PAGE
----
For Seeing the Google Eartt Map of sea surface temperatures (SST) Click This Link

Source: NASA Website

Map of where the world’s atheists live

atheism-map (Data source: WIN/Gallup International poll)

There’s surprisingly little data available on the subject. But a 2012 poll by WIN/Gallup International — an international polling firm that is not associated with the D.C.-based Gallup group — asked more than 50,000 people in 40 countries whether they considered themselves “religious,” “not religious” or “convinced atheist.” Overall, the poll concluded that roughly 13 percent of global respondents identified as atheists, more than double the percentage in the U.S.

The highest reported share of self-described atheists is in China: an astounding 47 percent. Faith has a complicated history in China. The state is deeply skeptical of organized religion, which it has long considered a threat to its authority.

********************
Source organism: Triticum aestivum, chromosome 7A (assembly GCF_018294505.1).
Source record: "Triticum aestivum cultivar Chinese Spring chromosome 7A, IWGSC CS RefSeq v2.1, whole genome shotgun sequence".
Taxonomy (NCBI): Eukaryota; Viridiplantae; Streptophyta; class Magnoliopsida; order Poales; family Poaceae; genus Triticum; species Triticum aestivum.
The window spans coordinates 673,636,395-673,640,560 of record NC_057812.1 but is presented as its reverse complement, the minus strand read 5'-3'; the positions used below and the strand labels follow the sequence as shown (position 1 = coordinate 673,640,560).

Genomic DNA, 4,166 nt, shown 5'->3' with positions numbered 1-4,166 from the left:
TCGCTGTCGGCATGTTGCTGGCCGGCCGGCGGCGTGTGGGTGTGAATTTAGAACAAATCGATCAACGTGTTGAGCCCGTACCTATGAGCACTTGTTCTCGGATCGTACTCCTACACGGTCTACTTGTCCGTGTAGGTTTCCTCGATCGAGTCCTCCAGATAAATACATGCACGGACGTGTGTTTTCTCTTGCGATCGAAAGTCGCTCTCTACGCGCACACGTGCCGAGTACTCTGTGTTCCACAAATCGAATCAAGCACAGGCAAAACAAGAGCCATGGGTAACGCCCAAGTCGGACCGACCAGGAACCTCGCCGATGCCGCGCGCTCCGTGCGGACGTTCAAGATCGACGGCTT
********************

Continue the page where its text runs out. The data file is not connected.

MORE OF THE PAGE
In the Taiping rebellion of the 19th century, a religious cult started a Chinese civil war that killed millions of people and left the country exposed to European powers. The official ideology of the Communist government scorned both “new” Western religions and more traditionally Chinese faiths, destroying countless temples and relics during the Cultural Revolution of 1967 to 1977. While today’s Chinese leaders do not seem to share Mao Zedong’s fervent belief that China’s rich religious history was holding it back from modernity, nor do they seem prepared to bring that history back.

Japan, where 31 percent call themselves atheist, is a little more complicated. While superficial religious observation is common – many weddings take place in churches – formal religious practice has never really recovered from the imperial era that culminated with World War Two.

For much of the 1920 through 1940s, Japan’s imperial government combined an extreme form of race-based nationalism with emperor-worship and traditional Shinto practice. Some symbols of that era still remain, such as the Yasukuni shrine, though they are deeply controversial and often associated with the country’s wartime abuses.